Unrealistic expectations of pastors

Discussion in 'General Baptist Discussions' started by abcgrad94, Feb 27, 2011.

  1. abcgrad94

    abcgrad94
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    I wonder how many people here will admit to having unrealistic expectations of pastors. On another thread, a comment was made by a poster who said he could not stand the sight of overweight pastors.

    So, exactly what is a pastor allowed to do or not do for you to respect him? Is a thinner, fit man who struggles with the unknown sin of p*rn a better pastor than a fat one who struggles with eating healthy? Is a pastor NEVER supposed to have ANY flaws, either spiritual or physical? Is it okay if he disobeys the speed limit as long as he doesn't yell at his wife? Is it okay if he is a messy slob as long as he doesn't eat fried chicken? What about the pastor who watches violence and cursing on TV in the privacy of his own home? Or mows the lawn without his shirt on? Or let his daughters wear shorts? Or lets his sons wear earrings? Are these truly credentials that should make or break our opinion of another Christian or of a pastor?

    Think before you answer. Too many expect pastors to be "super men" who never struggle with any outward sin.
     
  2. Salty

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    AB, can we add the pastors wife to the question as well. How often have you heard someone say "Did you see what the pastors wife did/say/go....."

    I like the SS school lesson where the teacher said, when you point your finger at someone, you are also pointing 3 fingers back at yourself....
     
  3. HAMel

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    The only thing I expect a pastor to be is sincere and down to earth.

    I knew of one pastor who refused to tell anyone where he and his wife were going on vacation. It seemed as though he would always get a call from someone wanting him to return home early as Sister Ida Mae was in the hospital suffering from a broken toe.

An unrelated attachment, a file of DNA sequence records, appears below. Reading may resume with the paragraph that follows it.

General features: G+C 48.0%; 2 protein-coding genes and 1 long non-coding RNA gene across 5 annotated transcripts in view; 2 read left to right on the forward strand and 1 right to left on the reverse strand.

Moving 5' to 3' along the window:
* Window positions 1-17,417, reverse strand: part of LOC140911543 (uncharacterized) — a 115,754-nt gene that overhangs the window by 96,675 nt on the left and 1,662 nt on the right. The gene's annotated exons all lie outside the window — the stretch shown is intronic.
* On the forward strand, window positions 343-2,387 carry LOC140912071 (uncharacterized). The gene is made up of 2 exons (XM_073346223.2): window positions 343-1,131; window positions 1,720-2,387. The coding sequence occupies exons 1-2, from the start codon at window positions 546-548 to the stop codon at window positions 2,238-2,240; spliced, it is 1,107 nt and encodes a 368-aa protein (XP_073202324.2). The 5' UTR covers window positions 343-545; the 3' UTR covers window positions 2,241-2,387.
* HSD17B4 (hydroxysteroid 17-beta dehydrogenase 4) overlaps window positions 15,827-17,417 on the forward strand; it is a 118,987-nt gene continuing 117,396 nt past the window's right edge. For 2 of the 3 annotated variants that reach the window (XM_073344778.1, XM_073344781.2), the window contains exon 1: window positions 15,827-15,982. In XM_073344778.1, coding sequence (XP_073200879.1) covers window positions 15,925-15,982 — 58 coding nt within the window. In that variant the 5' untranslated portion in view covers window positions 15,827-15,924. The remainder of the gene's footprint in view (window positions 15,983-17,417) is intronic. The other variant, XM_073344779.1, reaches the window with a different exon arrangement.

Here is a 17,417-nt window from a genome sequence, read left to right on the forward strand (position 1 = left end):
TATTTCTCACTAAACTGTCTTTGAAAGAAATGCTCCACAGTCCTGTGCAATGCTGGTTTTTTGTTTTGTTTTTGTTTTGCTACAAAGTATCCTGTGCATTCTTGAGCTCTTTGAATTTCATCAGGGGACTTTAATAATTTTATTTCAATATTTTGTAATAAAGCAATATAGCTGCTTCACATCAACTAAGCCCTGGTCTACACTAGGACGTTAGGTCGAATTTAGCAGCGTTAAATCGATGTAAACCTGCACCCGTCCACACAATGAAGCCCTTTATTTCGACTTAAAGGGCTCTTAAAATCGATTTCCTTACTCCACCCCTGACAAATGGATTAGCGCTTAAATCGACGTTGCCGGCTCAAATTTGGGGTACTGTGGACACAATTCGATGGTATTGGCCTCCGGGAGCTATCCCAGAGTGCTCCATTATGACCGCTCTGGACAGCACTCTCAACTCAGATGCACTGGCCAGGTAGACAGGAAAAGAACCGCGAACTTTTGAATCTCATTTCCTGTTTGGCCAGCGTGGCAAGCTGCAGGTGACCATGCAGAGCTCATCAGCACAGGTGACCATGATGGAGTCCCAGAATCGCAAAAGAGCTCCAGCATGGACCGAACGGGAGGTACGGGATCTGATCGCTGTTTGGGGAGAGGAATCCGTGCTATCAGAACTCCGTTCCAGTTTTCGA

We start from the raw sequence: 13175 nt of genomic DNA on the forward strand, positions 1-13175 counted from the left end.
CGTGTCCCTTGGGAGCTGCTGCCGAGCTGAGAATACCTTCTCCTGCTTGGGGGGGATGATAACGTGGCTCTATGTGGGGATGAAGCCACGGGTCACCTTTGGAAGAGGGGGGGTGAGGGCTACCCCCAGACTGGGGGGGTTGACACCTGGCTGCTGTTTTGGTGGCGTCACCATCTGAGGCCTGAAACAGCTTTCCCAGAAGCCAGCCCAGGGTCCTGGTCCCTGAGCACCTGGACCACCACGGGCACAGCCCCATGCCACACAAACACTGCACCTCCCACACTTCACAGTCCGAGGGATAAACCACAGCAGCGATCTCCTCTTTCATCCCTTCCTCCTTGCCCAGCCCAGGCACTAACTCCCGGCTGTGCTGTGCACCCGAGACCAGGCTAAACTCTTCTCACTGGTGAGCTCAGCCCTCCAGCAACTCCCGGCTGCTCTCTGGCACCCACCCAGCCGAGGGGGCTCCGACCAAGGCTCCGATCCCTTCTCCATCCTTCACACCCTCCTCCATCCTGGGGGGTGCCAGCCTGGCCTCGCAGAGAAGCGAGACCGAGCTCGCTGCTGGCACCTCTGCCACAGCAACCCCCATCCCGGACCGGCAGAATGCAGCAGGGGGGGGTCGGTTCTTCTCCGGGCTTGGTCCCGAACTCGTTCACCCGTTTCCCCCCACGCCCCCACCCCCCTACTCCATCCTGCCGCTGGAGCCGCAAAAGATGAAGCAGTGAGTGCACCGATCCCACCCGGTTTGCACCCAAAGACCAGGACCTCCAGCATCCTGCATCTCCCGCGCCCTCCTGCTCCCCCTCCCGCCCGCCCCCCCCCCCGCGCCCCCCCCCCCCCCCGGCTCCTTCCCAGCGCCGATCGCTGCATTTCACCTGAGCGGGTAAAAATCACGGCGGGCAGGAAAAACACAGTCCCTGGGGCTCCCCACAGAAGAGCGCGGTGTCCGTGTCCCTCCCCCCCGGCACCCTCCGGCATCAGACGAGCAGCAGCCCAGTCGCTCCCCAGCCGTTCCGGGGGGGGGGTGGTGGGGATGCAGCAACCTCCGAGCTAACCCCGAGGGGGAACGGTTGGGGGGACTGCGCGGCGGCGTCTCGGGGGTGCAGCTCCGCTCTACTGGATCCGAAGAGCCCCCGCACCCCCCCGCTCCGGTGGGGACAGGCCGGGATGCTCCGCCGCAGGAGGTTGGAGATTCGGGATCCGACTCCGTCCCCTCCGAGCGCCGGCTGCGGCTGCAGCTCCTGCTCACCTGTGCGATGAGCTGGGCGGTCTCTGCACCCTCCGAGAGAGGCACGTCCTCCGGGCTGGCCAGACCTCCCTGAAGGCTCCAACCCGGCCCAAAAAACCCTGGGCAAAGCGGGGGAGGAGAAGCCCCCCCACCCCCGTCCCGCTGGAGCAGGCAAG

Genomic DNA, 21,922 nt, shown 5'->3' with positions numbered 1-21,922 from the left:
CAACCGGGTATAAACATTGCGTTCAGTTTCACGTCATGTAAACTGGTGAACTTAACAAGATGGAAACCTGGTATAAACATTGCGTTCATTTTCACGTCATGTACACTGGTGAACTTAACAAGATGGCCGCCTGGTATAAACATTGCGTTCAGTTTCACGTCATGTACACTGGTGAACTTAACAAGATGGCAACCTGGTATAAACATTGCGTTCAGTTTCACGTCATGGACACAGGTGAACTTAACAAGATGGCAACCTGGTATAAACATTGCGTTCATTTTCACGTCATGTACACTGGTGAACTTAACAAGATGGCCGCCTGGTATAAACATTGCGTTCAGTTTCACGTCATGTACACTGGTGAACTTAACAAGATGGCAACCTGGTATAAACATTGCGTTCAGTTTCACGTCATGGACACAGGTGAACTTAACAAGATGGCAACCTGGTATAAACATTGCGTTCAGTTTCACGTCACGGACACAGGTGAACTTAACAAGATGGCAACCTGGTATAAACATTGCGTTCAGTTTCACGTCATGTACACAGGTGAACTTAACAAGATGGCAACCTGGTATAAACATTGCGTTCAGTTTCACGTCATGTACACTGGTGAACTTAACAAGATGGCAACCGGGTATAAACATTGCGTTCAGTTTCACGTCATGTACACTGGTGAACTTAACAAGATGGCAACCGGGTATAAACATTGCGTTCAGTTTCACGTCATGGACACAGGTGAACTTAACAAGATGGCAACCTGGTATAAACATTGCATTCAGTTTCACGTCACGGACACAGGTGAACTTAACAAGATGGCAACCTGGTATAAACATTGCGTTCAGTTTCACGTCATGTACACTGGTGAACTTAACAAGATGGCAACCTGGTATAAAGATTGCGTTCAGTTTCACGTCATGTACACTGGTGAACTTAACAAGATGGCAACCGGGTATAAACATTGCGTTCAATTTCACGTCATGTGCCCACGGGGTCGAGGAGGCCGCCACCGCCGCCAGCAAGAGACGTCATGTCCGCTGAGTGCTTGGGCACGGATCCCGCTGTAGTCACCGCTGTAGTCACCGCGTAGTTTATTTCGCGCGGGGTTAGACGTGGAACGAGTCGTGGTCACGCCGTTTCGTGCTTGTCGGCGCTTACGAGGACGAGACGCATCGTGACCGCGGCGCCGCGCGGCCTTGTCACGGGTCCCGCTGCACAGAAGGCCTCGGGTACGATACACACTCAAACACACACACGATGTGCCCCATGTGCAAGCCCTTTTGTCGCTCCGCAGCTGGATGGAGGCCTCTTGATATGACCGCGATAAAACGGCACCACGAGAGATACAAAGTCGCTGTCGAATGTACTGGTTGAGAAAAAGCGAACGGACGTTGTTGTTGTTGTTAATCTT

4. Salty

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    Do you think a pastor should be unavailable during his vacation?
     
  5. HAMel

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    Do you think a pastor should be unavailable during his vacation?

    Yep.
     
  6. SBCPreacher

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    Because someone had a broken toe? Really?!?
     
  7. HAMel

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    Because someone had a broken toe? Really?!?

    Trolling here?

    I spent 45 years in the work place. When I went on vacation I walked away from the job until I returned.

    Any pastor should be permitted to go on vacation without being called to come home. Often, when a pastor goes on vacation he has another pastor fill the pulpit for him. If another is capable of stepping behind the pulpit then he should be quite capable of handling any other spiritual crisis that comes up.
     
  8. abcgrad94

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    Good example of another unrealistic expectation, HAMel. I agree that pastors should be able to enjoy a vacation like anyone else.:thumbsup:
     
  9. sag38

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    When I go on vacation I don't come back for deaths, etc.. It's asking too much of my family. Personally, I don't mind but it's a matter of my family. They have to come back with me. My twelve year old son shouldn't have his vacation ruined by a call in the middle of the night. Nor should my wife have to drop everything and come running back with me.
     
  10. BobinKy

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  11. righteousdude2

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    Is a Pastor Any Different than You or Me?

    As a pastor, I'd have to say that I've come across many who have been quite critical of me for a myriad of reasons. However, I would always explain to these folks that I am no different than them. When I got up in the morning I put on my pants, one leg at a time!